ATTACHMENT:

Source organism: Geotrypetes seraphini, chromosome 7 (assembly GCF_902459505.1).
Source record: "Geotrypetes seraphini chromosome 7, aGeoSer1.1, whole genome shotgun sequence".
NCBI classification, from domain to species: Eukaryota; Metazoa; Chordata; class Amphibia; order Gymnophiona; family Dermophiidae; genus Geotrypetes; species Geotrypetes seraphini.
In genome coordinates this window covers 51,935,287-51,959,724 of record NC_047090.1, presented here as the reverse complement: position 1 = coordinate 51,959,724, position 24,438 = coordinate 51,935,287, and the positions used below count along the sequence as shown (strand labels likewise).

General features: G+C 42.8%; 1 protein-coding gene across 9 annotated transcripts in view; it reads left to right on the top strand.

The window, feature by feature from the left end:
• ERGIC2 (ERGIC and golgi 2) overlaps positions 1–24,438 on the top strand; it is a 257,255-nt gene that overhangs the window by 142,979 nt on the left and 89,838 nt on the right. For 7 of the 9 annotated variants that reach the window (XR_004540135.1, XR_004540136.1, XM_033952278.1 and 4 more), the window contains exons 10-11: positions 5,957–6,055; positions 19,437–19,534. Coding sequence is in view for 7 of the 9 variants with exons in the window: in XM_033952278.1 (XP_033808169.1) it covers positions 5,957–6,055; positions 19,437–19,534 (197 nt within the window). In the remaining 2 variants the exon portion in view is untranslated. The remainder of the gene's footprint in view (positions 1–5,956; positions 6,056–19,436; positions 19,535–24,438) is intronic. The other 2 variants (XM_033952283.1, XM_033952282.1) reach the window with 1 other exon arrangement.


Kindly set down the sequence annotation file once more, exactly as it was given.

Source organism: Geotrypetes seraphini, chromosome 7 (assembly GCF_902459505.1).
Source record: "Geotrypetes seraphini chromosome 7, aGeoSer1.1, whole genome shotgun sequence".
NCBI classification, from domain to species: Eukaryota; Metazoa; Chordata; class Amphibia; order Gymnophiona; family Dermophiidae; genus Geotrypetes; species Geotrypetes seraphini.
In genome coordinates this window covers 51,935,287-51,959,724 of record NC_047090.1, presented here as the reverse complement: position 1 = coordinate 51,959,724, position 24,438 = coordinate 51,935,287, and the positions used below count along the sequence as shown (strand labels likewise).

General features: G+C 42.8%; 1 protein-coding gene across 9 annotated transcripts in view; it reads left to right on the top strand.

The window, feature by feature from the left end:
• ERGIC2 (ERGIC and golgi 2) overlaps positions 1–24,438 on the top strand; it is a 257,255-nt gene that overhangs the window by 142,979 nt on the left and 89,838 nt on the right. For 7 of the 9 annotated variants that reach the window (XR_004540135.1, XR_004540136.1, XM_033952278.1 and 4 more), the window contains exons 10-11: positions 5,957–6,055; positions 19,437–19,534. Coding sequence is in view for 7 of the 9 variants with exons in the window: in XM_033952278.1 (XP_033808169.1) it covers positions 5,957–6,055; positions 19,437–19,534 (197 nt within the window). In the remaining 2 variants the exon portion in view is untranslated. The remainder of the gene's footprint in view (positions 1–5,956; positions 6,056–19,436; positions 19,535–24,438) is intronic. The other 2 variants (XM_033952283.1, XM_033952282.1) reach the window with 1 other exon arrangement.